transitory

Definitions:

Passing without continuance; lasting a short time.
- Nuttall's Standard dictionary of the English language. By Nuttall, P.Austin. Published 1914. (adjective) (adj.) (adjective)
Passing without continuance; speedly vanishing; fleeting.
- Etymological and pronouncing dictionary of the English language. By Stormonth, James, Phelp, P. H. Published 1874. (adjective) (adj.) (adjective)
Passing away; not abiding.
- The Clarendon dictionary. By William Hand Browne, Samuel Stehman Haldeman. Published 1894. (adjective) (adj.) (adjective)
Going or passing away: lasting for a short time: speedily vanishing.
- The american dictionary of the english language. By Daniel Lyons. Published 1899. (adjective) (adj.) (adjective)
TRANSITORINESS.
- The american dictionary of the english language. By Daniel Lyons. Published 1899. (noun) (n.) (noun)
Brief; continuing but a short time; fleeting; passing.
- The Winston Simplified Dictionary. By William Dodge Lewis, Edgar Arthur Singer. Published 1919. (adjective) (adj.) (adjective)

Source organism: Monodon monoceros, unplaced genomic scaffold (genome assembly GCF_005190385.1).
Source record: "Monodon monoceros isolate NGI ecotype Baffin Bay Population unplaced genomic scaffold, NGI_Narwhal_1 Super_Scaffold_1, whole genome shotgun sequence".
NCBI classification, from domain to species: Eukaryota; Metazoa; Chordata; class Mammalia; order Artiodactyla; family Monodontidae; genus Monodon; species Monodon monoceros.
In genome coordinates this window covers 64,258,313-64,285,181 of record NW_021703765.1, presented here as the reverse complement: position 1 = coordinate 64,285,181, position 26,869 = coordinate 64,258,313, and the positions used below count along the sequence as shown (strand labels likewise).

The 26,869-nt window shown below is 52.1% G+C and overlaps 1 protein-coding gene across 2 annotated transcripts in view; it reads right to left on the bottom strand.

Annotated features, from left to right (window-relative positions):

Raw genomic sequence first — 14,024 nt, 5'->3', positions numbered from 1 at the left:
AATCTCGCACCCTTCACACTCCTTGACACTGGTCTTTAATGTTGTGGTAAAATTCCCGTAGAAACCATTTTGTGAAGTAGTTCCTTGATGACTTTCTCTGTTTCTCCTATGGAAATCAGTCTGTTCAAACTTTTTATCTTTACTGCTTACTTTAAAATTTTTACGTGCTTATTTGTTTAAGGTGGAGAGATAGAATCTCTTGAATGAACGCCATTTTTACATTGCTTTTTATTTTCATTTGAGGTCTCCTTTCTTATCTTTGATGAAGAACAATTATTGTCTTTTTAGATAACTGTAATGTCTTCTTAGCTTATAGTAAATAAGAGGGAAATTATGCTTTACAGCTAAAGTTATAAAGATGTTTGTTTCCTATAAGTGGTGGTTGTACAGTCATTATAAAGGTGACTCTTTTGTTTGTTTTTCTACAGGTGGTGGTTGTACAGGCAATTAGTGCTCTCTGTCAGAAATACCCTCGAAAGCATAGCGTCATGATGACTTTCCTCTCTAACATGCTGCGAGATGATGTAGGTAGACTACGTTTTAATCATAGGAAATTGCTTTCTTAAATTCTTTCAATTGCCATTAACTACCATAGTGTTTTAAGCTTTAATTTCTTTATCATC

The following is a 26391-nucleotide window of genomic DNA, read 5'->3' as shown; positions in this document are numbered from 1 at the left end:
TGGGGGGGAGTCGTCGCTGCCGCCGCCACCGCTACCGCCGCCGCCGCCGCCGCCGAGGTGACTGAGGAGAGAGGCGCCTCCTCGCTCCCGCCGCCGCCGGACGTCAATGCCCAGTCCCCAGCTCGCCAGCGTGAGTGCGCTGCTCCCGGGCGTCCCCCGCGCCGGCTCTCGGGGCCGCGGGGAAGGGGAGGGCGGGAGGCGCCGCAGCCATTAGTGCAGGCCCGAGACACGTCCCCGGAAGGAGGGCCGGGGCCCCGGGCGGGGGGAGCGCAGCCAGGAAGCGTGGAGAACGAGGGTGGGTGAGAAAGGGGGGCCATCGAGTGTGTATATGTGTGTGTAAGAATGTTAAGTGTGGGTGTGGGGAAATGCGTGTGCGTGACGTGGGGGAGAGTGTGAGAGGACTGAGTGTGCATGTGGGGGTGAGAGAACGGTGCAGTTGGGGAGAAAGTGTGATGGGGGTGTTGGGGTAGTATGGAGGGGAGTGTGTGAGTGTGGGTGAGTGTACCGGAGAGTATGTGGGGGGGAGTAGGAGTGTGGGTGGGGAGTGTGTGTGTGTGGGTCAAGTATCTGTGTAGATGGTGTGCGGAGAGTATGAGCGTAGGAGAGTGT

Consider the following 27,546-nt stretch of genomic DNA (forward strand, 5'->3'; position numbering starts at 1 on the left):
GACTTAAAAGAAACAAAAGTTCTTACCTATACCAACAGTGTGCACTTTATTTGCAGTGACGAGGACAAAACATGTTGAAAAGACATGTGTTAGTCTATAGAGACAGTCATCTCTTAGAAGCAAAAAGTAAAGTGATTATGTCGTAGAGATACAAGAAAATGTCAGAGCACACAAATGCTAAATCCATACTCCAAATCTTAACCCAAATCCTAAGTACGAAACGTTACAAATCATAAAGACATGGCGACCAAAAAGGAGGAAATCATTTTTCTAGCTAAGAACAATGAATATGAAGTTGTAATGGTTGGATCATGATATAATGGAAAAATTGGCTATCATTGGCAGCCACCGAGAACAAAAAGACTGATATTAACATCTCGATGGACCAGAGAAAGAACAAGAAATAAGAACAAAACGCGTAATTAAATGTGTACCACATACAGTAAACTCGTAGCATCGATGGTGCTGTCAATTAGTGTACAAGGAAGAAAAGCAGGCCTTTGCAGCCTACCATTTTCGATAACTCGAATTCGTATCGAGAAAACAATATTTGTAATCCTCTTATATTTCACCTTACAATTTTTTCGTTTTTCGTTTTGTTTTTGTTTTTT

Transitorily.
- The Winston Simplified Dictionary. By William Dodge Lewis, Edgar Arthur Singer. Published 1919. (adverb) (adv.) (adverb)

Usage examples:

After all, Woolman's trouble and sorrow and tumult of spirit, so suggestive, so helpful to modern souls, were transitory
- John Woolman's Journal by John Woolman Commentator: Vida Scudder
Even those manifestations of intellect, of feeling, and of will, which we rightly name the higher faculties, are not excluded from this classification, inasmuch as to every one but the subject of them, they are known only as transitory changes in the relative positions of parts of the body.
- Autobiography and Selected Essays by Thomas Henry Huxley
It was not a maneuver either Consolidated or United used frequently, because the advantage was transitory and the only long- term winner was Eric Young.
- The Cartels Jungle by Irving E. Cox, Jr.